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  • Writer's pictureDr. Soroosh Hashemi, M.D.

What Is Suboxone?

Updated: Feb 5





      

Suboxone is a medication consisting of two separate drugs, Buprenorphine and Naloxone. It is a partial opioid agonist and partial antagonist working at the mu-opioid receptor. The mu receptor is one of many opioid binding sites and is the one most closely associated with the euphoric effects of heroin and other opioid drugs. 

 

            What’s unique about the first ingredient in Suboxone, Buprenorphine, is that it partially stimulates and partially blocks the mu-receptor. It binds extremely tightly to these receptors and for a longer period than most other opioids. The result is steady, long acting stimulation of the opioid receptor with less intensity than other opiates. 

 

            The benefit of stimulating the brains receptors in this fashion is that it allows a gradual reset of its relationship with opioids. A slow, steady, milder form of stimulation eases a person off opioids gradually, allowing receptors, and the brain at large, to slowly reset its equilibrium. 

 

            The second ingredient in Suboxone is Naloxone, a complete antagonist, or blocker, of all opioid receptors. It is added to Suboxone to discourage people from attempting to inject or snort their medication. If taken inappropriately, Naloxone becomes active. It binds more strongly than any opiate to the opioid receptor, blocking their euphoric effects. Taken with Buprenorphine orally or sublingually as prescribed, Naloxone plays little to no role in the effect of Suboxone. It simply acts as a safety net to discourage misuse.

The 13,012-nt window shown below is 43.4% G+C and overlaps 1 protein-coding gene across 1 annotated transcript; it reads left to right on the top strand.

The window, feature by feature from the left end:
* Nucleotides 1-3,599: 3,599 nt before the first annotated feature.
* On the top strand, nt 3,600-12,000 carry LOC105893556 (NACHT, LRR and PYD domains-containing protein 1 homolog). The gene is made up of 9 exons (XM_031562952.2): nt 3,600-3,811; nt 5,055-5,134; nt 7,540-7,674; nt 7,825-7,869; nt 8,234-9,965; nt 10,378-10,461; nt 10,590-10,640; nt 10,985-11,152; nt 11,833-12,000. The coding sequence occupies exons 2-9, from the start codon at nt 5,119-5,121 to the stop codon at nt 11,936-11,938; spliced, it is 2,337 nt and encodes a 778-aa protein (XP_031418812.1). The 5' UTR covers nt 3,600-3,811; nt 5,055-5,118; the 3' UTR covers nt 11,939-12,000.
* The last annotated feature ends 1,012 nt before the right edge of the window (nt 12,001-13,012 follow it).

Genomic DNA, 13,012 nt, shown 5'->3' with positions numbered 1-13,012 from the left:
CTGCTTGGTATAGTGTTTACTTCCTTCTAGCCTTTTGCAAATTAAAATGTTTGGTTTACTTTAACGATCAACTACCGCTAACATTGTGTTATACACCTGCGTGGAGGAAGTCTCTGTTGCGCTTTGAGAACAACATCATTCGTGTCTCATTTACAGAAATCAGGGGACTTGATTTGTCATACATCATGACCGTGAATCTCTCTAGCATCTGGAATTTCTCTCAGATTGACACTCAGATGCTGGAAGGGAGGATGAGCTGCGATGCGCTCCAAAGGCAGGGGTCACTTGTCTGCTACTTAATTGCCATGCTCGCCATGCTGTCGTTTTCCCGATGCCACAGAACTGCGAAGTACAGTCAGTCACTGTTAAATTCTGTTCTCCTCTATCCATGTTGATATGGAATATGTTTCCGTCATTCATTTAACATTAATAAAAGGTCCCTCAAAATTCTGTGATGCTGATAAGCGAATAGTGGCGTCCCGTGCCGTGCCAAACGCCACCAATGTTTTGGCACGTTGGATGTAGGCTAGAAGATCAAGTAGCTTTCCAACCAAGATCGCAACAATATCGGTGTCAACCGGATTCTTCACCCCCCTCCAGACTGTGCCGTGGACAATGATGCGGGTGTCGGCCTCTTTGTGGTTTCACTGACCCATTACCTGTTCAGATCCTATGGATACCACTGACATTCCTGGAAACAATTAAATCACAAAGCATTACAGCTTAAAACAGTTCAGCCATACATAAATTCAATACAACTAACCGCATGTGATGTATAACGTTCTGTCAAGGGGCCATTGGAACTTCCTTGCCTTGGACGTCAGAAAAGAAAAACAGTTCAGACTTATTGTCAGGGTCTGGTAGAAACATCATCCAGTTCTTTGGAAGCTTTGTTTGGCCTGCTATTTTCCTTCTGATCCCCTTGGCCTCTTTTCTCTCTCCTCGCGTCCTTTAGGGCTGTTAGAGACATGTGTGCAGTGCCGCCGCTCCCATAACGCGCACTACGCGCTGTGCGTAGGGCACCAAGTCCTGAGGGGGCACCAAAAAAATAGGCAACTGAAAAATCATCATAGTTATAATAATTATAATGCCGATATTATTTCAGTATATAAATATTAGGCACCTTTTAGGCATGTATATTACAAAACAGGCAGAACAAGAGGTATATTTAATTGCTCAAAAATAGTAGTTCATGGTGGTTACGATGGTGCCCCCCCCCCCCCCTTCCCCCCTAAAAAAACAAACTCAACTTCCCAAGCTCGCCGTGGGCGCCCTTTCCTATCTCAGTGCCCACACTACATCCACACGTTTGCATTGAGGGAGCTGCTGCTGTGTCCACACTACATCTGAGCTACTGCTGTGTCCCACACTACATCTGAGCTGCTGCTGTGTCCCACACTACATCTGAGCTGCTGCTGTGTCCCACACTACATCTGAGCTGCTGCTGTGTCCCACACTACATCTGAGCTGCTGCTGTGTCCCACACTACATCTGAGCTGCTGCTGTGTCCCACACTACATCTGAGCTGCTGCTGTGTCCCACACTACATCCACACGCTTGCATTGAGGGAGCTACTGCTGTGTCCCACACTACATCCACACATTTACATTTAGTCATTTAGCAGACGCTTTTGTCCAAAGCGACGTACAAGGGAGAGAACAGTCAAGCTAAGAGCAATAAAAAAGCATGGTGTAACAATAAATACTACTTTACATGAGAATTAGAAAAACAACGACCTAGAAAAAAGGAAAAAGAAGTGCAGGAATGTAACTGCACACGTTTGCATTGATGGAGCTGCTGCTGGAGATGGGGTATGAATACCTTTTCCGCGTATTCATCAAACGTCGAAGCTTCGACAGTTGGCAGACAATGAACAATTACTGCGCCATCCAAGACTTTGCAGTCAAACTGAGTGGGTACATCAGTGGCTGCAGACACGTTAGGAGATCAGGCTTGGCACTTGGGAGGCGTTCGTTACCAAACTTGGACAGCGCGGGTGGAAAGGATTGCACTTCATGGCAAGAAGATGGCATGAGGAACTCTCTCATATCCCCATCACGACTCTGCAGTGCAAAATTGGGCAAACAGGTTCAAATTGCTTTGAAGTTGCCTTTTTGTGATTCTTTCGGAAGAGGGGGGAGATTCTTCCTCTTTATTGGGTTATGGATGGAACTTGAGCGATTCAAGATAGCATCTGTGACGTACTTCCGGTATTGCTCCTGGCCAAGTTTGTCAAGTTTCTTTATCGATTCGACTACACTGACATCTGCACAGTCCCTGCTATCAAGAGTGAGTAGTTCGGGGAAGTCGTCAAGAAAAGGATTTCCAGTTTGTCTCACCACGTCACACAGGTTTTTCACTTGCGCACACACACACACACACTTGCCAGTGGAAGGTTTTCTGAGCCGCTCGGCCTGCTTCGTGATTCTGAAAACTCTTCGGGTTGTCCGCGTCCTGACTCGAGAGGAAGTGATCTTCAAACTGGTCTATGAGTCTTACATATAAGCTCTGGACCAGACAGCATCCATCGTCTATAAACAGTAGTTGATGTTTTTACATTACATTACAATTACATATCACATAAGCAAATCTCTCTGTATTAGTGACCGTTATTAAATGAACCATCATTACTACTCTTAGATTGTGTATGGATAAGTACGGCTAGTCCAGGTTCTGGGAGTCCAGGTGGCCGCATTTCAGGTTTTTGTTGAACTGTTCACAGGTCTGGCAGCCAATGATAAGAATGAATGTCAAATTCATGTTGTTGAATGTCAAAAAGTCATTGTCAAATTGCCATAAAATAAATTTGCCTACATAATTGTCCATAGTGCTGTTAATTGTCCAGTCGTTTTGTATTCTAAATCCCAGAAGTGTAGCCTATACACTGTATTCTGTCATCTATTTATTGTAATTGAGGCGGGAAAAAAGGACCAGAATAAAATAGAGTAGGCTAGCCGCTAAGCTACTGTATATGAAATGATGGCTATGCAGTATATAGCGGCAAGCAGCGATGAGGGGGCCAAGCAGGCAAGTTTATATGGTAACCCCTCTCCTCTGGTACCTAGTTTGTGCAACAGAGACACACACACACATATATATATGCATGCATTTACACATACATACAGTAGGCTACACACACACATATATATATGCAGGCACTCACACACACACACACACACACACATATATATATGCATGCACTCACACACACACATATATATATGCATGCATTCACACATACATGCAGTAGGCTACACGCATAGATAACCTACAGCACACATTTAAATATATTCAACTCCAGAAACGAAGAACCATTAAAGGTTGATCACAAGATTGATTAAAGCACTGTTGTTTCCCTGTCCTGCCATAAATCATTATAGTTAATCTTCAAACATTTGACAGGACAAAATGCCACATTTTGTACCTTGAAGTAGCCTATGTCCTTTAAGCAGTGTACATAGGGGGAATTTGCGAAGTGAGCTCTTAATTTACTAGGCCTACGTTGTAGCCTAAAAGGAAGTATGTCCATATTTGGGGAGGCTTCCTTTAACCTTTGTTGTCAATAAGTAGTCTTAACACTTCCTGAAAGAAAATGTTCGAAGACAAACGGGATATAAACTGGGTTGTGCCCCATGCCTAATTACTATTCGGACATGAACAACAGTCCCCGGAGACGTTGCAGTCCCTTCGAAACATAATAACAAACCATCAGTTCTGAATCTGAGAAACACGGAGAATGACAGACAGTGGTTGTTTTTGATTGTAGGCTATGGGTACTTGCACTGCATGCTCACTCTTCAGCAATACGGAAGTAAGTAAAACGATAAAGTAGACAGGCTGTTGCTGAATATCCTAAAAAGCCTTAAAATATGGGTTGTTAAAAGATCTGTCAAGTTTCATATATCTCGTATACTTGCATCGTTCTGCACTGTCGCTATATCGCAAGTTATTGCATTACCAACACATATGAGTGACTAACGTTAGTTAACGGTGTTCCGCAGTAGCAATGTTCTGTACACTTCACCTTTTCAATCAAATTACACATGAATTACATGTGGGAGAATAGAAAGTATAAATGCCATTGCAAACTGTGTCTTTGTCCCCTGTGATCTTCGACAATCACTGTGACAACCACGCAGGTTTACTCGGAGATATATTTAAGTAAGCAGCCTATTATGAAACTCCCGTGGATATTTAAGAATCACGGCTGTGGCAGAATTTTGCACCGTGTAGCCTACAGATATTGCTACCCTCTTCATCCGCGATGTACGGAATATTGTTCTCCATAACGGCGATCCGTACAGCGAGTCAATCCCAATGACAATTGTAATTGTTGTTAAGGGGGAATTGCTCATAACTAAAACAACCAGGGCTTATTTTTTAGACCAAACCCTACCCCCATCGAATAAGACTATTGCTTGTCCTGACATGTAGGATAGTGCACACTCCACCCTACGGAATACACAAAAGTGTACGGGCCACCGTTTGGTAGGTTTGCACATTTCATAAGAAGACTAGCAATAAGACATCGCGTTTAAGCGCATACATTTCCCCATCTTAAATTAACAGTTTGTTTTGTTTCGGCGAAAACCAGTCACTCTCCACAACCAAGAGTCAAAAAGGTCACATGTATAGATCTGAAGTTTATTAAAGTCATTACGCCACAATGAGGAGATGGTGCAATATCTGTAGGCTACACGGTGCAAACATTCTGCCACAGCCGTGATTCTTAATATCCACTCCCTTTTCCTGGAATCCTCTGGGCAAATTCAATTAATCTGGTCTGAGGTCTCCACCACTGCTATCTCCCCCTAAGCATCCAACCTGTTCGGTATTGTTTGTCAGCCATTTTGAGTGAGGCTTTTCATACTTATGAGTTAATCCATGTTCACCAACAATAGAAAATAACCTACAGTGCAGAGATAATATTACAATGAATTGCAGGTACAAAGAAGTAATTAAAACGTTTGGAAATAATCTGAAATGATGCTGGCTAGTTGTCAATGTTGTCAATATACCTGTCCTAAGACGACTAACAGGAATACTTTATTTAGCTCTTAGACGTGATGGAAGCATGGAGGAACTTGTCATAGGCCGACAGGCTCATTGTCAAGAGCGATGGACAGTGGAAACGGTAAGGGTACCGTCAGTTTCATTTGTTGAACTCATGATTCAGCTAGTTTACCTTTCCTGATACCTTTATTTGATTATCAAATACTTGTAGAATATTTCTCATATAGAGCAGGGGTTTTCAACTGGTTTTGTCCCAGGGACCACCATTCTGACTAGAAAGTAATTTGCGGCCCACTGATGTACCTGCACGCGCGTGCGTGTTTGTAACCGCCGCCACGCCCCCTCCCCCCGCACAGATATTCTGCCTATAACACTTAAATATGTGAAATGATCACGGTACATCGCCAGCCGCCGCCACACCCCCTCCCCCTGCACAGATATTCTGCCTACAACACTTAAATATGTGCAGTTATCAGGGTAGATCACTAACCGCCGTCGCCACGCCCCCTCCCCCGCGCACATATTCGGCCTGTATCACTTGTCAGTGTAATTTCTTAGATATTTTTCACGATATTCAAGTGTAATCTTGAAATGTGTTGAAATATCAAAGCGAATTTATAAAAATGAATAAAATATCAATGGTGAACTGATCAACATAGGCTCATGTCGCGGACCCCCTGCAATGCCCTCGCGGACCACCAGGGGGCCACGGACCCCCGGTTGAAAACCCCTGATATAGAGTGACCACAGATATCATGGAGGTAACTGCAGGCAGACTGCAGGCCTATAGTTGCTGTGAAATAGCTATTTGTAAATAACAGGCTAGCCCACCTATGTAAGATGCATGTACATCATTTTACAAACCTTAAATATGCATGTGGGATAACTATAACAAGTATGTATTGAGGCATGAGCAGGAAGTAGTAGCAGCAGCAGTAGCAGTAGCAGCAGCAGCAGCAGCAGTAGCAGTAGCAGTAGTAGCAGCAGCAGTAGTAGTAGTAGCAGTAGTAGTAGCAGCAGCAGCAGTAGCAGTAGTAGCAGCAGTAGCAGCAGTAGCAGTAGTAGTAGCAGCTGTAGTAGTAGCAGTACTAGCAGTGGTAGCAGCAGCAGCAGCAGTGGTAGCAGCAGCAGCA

Believe it or not, studies have shown that the easier withdraw is for a patient, the more likely they are to stay clean. Perhaps this is because a severe, complicated withdraw can be traumatic. Trauma itself is a trigger for opioid use. To make matters worse, the memory of a painful withdraw discourages a person from seeking help again should they relapse. 


Our model is simple. Provide medication assisted treatment with drugs like Suboxone, treat underlying mental health conditions, and watch our patients grow. After about a year of therapy, most patients feel ready to discontinue treatment with Suboxone and they are slowly tapered off. Treatment with Suboxone is temporary. If you choose, you can someday be free of medications for opioid use disorder.  


We believe in partnering with our patients for the long term. Slip ups and mistakes do happen and we keep an open door despite previous failures. We find continued support to be the biggest predictor of long term success. People need help and we are here to help them. 

 



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